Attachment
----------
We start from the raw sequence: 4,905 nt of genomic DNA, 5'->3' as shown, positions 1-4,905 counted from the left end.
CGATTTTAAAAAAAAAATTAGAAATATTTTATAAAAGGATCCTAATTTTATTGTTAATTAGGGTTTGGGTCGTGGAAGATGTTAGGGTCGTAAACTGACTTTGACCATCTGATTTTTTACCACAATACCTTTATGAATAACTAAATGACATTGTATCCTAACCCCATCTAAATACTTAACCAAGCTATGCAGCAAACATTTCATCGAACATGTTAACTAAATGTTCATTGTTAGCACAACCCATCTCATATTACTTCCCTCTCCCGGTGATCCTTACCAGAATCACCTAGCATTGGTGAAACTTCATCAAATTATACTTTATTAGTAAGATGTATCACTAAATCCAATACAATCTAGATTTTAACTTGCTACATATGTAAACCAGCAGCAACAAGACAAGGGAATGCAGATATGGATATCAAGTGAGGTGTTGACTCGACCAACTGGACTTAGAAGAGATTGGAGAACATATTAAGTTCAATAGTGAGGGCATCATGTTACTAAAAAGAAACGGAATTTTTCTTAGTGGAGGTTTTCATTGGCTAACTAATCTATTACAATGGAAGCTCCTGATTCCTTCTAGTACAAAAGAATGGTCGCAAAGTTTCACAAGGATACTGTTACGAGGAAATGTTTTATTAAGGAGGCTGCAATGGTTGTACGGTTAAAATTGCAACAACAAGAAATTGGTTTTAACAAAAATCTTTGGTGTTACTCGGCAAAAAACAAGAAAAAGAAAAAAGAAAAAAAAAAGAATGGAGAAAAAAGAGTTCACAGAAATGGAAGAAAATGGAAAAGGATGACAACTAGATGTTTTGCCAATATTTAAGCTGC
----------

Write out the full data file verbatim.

We start from the raw sequence: 4,905 nt of genomic DNA, 5'->3' as shown, positions 1-4,905 counted from the left end.
CGATTTTAAAAAAAAAATTAGAAATATTTTATAAAAGGATCCTAATTTTATTGTTAATTAGGGTTTGGGTCGTGGAAGATGTTAGGGTCGTAAACTGACTTTGACCATCTGATTTTTTACCACAATACCTTTATGAATAACTAAATGACATTGTATCCTAACCCCATCTAAATACTTAACCAAGCTATGCAGCAAACATTTCATCGAACATGTTAACTAAATGTTCATTGTTAGCACAACCCATCTCATATTACTTCCCTCTCCCGGTGATCCTTACCAGAATCACCTAGCATTGGTGAAACTTCATCAAATTATACTTTATTAGTAAGATGTATCACTAAATCCAATACAATCTAGATTTTAACTTGCTACATATGTAAACCAGCAGCAACAAGACAAGGGAATGCAGATATGGATATCAAGTGAGGTGTTGACTCGACCAACTGGACTTAGAAGAGATTGGAGAACATATTAAGTTCAATAGTGAGGGCATCATGTTACTAAAAAGAAACGGAATTTTTCTTAGTGGAGGTTTTCATTGGCTAACTAATCTATTACAATGGAAGCTCCTGATTCCTTCTAGTACAAAAGAATGGTCGCAAAGTTTCACAAGGATACTGTTACGAGGAAATGTTTTATTAAGGAGGCTGCAATGGTTGTACGGTTAAAATTGCAACAACAAGAAATTGGTTTTAACAAAAATCTTTGGTGTTACTCGGCAAAAAACAAGAAAAAGAAAAAAGAAAAAAAAAAGAATGGAGAAAAAAGAGTTCACAGAAATGGAAGAAAATGGAAAAGGATGACAACTAGATGTTTTGCCAATATTTAAGCTGC